Creating Clothes for a Motorcycle

Yamaha Motor Co., Ltd.

06/13/2019 5:00 pm

A Japanese Fashion Designer’s Take on Yamaha’s Jin-Ki Kanno Development Ideal

Since our founding, Yamaha Motor has placed high priority on design with its Monozukuri (creating products with an emphasis on craftsmanship and excellence), passed down engineering ideals to create motorcycles in tune with the rider and praised as having “Yamaha Handling,” and created several distinct worlds for its product brands.
Yamaha believes that motorcycles are more than simple tools for movement; they are vehicles that are closest to people. When others share this belief, such as in the realm of rider fashion, a variety of possible collaborations come to mind. In this issue, we introduce one standout collaboration by an up-and-coming Japanese designer where the rider and machine are truly seen as one.
A New Creation by Hideaki Shikama
In a collaboration with Hideaki Shikama, the fashion designer behind the Children of the Discordance brand, Yamaha Motor provided him with an SR500 and SR400—classic big Singles long loved by motorcyclists since their release in 1978—for use as motifs for these items entitled Over.
Shikama was inspired to create these items by Yamaha Motor’s Jin-Ki Kanno* development ideal and sought to express the joy rider–machine unity can bring and the love owners feel for their motorcycle as a faithful partner. The “clothing” he designed for the bike’s fuel tank, seat, fenders, tires and more can also be worn by the rider as a military-style backpack.
In 2011, Shikama established his Children of the Discordance brand, creating numerous collections of uniquely creative designs like patchwork remakes of vintage trench coats. Such work won him high acclaim, including the TOKYO FASHION AWARD in 2017.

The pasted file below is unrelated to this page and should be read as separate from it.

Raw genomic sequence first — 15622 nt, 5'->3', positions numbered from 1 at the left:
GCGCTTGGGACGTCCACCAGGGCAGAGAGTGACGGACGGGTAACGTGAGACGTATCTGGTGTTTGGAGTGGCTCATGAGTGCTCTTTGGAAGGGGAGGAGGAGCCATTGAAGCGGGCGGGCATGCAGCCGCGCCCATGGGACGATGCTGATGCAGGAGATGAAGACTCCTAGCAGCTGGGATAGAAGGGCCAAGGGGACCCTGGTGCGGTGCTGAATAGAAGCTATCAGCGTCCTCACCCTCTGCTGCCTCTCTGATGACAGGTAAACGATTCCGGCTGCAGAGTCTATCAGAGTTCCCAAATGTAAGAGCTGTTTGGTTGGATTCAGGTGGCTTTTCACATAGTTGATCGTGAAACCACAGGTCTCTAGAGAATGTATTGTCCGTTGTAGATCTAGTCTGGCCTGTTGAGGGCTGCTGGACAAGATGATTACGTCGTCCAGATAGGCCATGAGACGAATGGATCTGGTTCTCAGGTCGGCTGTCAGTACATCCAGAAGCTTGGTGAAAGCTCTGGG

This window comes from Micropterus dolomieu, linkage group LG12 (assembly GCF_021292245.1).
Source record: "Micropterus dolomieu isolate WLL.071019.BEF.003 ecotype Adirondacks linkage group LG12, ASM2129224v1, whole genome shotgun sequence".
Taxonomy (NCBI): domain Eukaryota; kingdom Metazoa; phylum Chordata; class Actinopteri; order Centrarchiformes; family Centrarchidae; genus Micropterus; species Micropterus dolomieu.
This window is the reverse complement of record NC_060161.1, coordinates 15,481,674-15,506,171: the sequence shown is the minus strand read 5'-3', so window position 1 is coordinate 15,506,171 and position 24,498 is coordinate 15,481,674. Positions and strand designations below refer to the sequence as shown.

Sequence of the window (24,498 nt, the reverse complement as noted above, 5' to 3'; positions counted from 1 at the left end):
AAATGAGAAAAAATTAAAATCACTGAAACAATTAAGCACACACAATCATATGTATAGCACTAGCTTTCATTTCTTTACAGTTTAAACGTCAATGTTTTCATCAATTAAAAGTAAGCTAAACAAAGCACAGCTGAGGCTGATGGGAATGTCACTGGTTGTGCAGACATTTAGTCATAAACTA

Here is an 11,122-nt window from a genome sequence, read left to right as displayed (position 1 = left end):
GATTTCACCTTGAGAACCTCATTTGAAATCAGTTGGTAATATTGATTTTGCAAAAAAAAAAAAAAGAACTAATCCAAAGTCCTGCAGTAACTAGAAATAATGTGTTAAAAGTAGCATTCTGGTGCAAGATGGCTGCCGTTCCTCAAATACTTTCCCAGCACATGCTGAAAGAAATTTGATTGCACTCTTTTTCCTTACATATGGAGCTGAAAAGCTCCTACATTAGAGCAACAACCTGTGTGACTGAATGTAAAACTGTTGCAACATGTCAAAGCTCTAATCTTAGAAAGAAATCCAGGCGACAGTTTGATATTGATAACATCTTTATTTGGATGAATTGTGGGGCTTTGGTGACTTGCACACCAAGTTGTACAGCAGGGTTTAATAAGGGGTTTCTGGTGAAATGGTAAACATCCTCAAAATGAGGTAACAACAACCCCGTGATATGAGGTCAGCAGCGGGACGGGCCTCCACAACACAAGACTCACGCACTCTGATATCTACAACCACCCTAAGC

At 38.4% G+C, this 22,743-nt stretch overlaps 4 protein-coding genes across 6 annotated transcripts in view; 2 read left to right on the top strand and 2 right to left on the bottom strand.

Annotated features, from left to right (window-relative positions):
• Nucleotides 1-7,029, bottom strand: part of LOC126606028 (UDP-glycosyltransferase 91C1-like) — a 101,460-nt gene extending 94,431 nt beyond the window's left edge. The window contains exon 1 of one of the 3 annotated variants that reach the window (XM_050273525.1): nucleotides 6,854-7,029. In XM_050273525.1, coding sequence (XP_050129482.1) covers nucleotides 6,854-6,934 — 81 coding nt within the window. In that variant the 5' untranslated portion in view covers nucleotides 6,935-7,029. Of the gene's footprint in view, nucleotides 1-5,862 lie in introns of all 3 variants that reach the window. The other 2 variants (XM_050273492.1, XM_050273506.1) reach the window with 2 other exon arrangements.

Over will be exhibited from June 20 to 25 at the Children of the Discordance New Collection Presentation at Bis rue Froissart, 75003 Paris, France) during Paris Fashion Week Men’s.
*Defined as the seductive exhilaration of being one with the machine that is shared as a baseline when quantifying and integrating it into a Yamaha’s performance.

Comment from Hideaki Shikama
“I felt a strong affinity with Yamaha’s Monozukuri ideal that values how people feel and sense things more than numbers. Particularly, Yamaha believes that when a person and machine ‘become one’ and are able to ‘communicate’ that there’s a joy created from that relationship, and that’s something I found really special. I think that’s also how it should be for clothes and the people who wear them.
“In creating Over, we used the same vintage coat patchwork and graffiti ideas and methods as our other collections. Creating everything involved a lot of trial and error, but I was impressed by the way everyone on the team had fun with the sewing, assembly, and the rest. For me personally, it was my first time working on an industrial product like this and I feel this project has really broadened our range of creative expression.”